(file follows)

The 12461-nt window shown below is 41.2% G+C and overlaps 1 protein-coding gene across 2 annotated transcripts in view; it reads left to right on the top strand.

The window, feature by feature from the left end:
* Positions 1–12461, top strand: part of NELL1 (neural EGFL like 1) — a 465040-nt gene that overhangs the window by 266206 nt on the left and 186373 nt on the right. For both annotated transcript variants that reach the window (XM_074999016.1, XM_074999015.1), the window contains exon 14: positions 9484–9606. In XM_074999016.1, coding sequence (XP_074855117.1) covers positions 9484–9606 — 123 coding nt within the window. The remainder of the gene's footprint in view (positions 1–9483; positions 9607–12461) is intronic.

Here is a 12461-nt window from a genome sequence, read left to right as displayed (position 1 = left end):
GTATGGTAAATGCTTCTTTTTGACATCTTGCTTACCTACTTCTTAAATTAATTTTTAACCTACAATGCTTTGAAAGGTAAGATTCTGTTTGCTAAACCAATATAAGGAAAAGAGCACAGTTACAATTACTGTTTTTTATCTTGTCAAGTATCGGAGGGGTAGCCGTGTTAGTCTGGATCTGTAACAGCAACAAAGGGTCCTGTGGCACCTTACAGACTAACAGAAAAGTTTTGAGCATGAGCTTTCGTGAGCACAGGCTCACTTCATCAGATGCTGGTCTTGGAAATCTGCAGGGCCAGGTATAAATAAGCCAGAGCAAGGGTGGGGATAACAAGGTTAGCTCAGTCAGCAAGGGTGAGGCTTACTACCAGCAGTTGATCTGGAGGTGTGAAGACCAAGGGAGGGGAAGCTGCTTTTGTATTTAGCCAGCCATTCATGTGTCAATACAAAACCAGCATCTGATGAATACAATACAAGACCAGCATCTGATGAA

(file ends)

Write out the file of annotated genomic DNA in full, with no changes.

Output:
The 12461-nt window shown below is 41.2% G+C and overlaps 1 protein-coding gene across 2 annotated transcripts in view; it reads left to right on the top strand.

The window, feature by feature from the left end:
* Positions 1–12461, top strand: part of NELL1 (neural EGFL like 1) — a 465040-nt gene that overhangs the window by 266206 nt on the left and 186373 nt on the right. For both annotated transcript variants that reach the window (XM_074999016.1, XM_074999015.1), the window contains exon 14: positions 9484–9606. In XM_074999016.1, coding sequence (XP_074855117.1) covers positions 9484–9606 — 123 coding nt within the window. The remainder of the gene's footprint in view (positions 1–9483; positions 9607–12461) is intronic.

Here is a 12461-nt window from a genome sequence, read left to right as displayed (position 1 = left end):
GTATGGTAAATGCTTCTTTTTGACATCTTGCTTACCTACTTCTTAAATTAATTTTTAACCTACAATGCTTTGAAAGGTAAGATTCTGTTTGCTAAACCAATATAAGGAAAAGAGCACAGTTACAATTACTGTTTTTTATCTTGTCAAGTATCGGAGGGGTAGCCGTGTTAGTCTGGATCTGTAACAGCAACAAAGGGTCCTGTGGCACCTTACAGACTAACAGAAAAGTTTTGAGCATGAGCTTTCGTGAGCACAGGCTCACTTCATCAGATGCTGGTCTTGGAAATCTGCAGGGCCAGGTATAAATAAGCCAGAGCAAGGGTGGGGATAACAAGGTTAGCTCAGTCAGCAAGGGTGAGGCTTACTACCAGCAGTTGATCTGGAGGTGTGAAGACCAAGGGAGGGGAAGCTGCTTTTGTATTTAGCCAGCCATTCATGTGTCAATACAAAACCAGCATCTGATGAATACAATACAAGACCAGCATCTGATGAA